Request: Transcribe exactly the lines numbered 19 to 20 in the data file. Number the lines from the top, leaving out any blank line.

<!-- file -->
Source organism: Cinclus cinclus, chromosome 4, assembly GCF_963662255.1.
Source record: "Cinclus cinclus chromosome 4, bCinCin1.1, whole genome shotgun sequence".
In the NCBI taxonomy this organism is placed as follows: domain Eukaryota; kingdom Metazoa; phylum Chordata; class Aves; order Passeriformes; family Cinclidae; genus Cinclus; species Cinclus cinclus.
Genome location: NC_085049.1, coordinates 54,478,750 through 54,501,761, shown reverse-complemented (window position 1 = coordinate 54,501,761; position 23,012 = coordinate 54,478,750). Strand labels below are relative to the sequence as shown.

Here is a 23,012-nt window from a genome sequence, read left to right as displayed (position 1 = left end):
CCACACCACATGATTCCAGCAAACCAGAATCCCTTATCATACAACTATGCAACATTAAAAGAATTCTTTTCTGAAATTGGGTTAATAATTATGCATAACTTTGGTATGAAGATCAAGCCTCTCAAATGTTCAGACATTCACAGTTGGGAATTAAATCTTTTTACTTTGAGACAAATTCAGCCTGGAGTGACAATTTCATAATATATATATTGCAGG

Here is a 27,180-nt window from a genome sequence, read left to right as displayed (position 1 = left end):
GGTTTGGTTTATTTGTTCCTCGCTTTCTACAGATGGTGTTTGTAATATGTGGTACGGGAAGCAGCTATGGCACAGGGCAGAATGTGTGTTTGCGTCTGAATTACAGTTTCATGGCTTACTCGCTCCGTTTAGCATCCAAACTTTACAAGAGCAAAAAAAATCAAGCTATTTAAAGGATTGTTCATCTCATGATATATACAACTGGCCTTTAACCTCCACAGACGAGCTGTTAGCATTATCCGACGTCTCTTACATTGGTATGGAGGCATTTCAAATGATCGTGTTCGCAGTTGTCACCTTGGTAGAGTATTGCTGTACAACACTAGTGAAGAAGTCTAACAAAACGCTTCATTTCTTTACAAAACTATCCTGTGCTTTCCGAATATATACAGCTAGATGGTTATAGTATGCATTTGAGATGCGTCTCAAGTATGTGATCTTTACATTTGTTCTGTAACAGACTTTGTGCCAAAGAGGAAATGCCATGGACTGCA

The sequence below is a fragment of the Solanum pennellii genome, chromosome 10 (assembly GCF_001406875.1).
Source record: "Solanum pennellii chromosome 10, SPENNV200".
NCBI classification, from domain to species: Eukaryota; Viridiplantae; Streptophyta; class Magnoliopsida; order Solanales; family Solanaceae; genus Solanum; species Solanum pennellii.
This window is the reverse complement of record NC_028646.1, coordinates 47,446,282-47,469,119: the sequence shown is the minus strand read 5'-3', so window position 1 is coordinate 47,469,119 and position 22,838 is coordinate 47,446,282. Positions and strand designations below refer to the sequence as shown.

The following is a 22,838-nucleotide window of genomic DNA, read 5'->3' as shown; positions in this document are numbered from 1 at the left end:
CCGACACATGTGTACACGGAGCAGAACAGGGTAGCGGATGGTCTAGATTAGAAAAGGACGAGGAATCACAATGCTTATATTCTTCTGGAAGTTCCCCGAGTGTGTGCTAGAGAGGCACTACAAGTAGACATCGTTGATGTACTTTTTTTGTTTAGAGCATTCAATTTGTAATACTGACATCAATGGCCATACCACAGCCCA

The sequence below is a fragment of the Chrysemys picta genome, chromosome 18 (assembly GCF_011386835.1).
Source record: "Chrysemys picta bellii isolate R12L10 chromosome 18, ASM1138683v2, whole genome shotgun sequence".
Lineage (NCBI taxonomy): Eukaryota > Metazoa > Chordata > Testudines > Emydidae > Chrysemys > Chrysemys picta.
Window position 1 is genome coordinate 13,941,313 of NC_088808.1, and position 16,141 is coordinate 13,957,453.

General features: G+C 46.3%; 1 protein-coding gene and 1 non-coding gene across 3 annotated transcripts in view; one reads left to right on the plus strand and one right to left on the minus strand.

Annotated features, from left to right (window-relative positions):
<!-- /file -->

General features: G+C 46.3%; 1 protein-coding gene and 1 non-coding gene across 3 annotated transcripts in view; one reads left to right on the plus strand and one right to left on the minus strand.

Annotated features, from left to right (window-relative positions):